A new dive-under in Acton which involved nearly 40,000 tonnes of concrete is near completion and will be in action early next year.
Network Rail began the construction in 2013, as part of the Crossrail programme, excavating 34,000 tonnes of earth from the five metre wide site.
Currently passenger services running through Acton are held up by long freight trains entering and leaving a freight yard, just west of Acton mainline station.
The new dive-under will allow Paddington -bound passenger services on the Great Western Main Line to pass under the slower freight trains to avoid delays which will increase capacity and improve reliability.
Matthew Steele, Crossrail Programme Director at Network Rail said: "This is another great achievement as part of Network Rail’s work on the Crossrail programme.
"Constructing the dive-under while trains continued to operate on either side of the work-site has been a massive engineering challenge.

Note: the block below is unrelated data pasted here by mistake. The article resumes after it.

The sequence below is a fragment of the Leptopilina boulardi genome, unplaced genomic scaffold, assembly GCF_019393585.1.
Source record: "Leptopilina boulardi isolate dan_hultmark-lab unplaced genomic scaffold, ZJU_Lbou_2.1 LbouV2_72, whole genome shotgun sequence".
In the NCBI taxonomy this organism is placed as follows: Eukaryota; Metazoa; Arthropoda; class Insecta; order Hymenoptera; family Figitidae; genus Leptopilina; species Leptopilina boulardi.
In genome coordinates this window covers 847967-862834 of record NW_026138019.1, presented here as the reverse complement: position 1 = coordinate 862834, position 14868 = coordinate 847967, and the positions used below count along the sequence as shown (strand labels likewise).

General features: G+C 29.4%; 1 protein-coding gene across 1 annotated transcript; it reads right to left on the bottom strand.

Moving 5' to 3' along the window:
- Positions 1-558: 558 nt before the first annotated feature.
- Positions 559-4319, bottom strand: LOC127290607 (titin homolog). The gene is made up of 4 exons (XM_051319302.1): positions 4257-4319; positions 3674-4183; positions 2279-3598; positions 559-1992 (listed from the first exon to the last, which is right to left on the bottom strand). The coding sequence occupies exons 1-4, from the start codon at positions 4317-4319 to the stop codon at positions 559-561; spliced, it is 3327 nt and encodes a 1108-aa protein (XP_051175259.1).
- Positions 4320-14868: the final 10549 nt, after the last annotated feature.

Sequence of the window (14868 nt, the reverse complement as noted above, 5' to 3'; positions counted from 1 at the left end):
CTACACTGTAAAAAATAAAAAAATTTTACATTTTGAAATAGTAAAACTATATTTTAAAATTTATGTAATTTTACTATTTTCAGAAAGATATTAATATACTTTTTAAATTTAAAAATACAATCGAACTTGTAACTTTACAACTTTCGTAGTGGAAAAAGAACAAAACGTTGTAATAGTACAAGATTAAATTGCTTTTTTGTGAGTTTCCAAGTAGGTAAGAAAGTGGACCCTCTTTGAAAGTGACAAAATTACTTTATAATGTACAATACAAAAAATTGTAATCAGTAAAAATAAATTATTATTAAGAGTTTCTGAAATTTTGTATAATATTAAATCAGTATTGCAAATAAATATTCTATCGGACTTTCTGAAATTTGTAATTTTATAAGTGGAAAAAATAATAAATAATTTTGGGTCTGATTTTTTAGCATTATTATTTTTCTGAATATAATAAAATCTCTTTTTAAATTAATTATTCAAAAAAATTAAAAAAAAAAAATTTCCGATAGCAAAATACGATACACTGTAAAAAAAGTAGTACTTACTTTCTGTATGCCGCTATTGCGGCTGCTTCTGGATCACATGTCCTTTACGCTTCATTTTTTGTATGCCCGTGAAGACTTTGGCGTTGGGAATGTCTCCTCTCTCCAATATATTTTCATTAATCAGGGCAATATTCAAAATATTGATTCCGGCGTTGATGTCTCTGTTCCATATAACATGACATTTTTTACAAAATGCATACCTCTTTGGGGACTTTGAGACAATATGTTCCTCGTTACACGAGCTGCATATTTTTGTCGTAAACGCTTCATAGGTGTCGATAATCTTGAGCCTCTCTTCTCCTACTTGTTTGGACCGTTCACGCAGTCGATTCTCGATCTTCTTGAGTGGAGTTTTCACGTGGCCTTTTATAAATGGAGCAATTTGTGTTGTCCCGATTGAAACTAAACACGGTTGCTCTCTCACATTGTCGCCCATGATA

"We will now work to ensure that the final elements of the dive-under are put into place so that trains can begin to use it from the start of 2017."
'Better and more reliable services'
More than 1,400 piled foundations have been installed and the construction has involved nearly 40,000 tonnes of concrete and the instillation of 730 metres of track.
Electric overhead wires to power trains and signals to control them will now be installed before the first test trains use the dive-under at the end of this year.
It is expected to be in full operation at the start of next year.
Matthew White, Surface Director at Crossrail, said: "The structural completion of the dive-under is another step towards providing people in west London and the Thames Valley with better and more reliable services as part of the Crossrail programme.
"The Elizabeth line will make it quicker and easier for people to get to a whole range of destinations across London and the South East."